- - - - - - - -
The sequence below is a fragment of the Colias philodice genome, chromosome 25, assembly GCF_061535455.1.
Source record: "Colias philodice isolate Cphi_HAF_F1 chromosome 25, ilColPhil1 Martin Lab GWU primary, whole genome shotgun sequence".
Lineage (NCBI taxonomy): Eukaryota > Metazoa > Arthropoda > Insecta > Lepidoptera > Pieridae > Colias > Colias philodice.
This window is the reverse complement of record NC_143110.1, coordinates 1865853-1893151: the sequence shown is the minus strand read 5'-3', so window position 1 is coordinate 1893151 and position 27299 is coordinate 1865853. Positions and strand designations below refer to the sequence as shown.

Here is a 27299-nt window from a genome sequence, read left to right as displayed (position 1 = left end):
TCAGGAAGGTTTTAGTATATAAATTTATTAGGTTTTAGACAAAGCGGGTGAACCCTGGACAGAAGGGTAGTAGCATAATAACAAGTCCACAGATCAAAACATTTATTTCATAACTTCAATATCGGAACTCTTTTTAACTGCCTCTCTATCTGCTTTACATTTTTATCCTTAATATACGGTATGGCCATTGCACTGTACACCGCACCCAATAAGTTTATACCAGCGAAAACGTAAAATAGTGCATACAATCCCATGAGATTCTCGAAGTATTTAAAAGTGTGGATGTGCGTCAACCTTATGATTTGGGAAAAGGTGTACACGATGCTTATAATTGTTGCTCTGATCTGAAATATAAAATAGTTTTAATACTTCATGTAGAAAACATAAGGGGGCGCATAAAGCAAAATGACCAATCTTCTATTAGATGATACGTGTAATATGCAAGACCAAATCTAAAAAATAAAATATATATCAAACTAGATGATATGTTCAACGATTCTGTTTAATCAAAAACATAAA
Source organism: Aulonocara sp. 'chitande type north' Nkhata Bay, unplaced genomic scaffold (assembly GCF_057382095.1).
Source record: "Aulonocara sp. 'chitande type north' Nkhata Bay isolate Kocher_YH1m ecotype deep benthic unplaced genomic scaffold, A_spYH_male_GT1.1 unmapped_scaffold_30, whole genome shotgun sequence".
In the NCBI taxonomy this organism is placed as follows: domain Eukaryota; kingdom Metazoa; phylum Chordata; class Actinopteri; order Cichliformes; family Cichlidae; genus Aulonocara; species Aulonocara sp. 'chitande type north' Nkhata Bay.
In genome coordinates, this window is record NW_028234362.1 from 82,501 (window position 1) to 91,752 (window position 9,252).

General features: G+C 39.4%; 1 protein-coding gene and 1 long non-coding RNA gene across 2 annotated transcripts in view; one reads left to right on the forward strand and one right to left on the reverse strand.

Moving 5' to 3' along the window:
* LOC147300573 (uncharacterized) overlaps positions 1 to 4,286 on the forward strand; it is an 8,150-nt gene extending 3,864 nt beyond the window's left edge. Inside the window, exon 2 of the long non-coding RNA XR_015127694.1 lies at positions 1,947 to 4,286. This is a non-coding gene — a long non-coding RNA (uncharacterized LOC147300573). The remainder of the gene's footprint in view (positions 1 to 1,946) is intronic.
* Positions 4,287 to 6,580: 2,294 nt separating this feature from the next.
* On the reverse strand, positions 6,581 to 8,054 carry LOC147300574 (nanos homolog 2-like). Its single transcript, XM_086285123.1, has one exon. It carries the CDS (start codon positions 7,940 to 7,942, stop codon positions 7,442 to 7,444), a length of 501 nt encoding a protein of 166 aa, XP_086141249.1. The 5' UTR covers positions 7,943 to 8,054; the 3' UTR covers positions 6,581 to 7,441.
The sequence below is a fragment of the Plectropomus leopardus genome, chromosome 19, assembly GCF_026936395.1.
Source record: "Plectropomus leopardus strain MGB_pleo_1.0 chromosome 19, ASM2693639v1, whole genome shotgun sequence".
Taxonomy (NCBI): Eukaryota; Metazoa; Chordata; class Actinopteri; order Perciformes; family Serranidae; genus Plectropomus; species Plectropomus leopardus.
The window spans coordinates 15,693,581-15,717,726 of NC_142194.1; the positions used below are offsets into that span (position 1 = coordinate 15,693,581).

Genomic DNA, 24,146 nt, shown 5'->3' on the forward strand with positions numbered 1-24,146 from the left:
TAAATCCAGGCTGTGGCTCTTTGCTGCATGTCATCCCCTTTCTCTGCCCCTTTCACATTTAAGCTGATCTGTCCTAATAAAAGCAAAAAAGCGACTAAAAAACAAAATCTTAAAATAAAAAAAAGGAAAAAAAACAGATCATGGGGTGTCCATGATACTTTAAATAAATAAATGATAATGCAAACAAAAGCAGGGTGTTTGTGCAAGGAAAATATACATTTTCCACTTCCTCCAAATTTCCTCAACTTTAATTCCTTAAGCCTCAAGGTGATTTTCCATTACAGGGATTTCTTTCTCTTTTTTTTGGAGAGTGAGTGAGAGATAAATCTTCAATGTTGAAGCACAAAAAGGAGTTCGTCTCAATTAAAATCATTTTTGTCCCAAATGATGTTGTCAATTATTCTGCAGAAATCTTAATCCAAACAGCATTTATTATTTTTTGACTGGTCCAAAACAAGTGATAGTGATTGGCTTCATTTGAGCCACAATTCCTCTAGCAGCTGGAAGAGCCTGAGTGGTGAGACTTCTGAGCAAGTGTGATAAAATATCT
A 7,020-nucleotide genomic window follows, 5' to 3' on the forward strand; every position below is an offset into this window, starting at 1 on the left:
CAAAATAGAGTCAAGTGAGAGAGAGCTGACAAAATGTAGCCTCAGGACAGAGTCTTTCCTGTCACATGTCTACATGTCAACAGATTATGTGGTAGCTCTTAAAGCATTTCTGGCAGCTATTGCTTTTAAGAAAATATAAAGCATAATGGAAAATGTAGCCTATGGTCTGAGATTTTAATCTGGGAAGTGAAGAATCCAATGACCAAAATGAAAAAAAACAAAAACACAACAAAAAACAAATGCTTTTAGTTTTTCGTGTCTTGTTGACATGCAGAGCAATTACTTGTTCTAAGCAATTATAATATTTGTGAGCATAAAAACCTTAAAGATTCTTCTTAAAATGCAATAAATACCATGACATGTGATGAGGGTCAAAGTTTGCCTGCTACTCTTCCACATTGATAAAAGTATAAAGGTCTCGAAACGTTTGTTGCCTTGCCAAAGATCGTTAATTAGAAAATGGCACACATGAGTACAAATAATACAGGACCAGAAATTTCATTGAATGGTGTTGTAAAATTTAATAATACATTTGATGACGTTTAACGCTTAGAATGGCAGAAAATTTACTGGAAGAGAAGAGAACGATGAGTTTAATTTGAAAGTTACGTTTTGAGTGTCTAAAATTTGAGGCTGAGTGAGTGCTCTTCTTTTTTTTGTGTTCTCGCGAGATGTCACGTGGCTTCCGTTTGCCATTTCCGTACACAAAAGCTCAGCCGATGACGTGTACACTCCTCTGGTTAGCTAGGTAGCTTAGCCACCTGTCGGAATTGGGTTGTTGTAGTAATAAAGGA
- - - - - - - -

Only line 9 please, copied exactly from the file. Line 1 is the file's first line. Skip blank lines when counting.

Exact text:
In the NCBI taxonomy this organism is placed as follows: domain Eukaryota; kingdom Metazoa; phylum Chordata; class Actinopteri; order Cichliformes; family Cichlidae; genus Aulonocara; species Aulonocara sp. 'chitande type north' Nkhata Bay.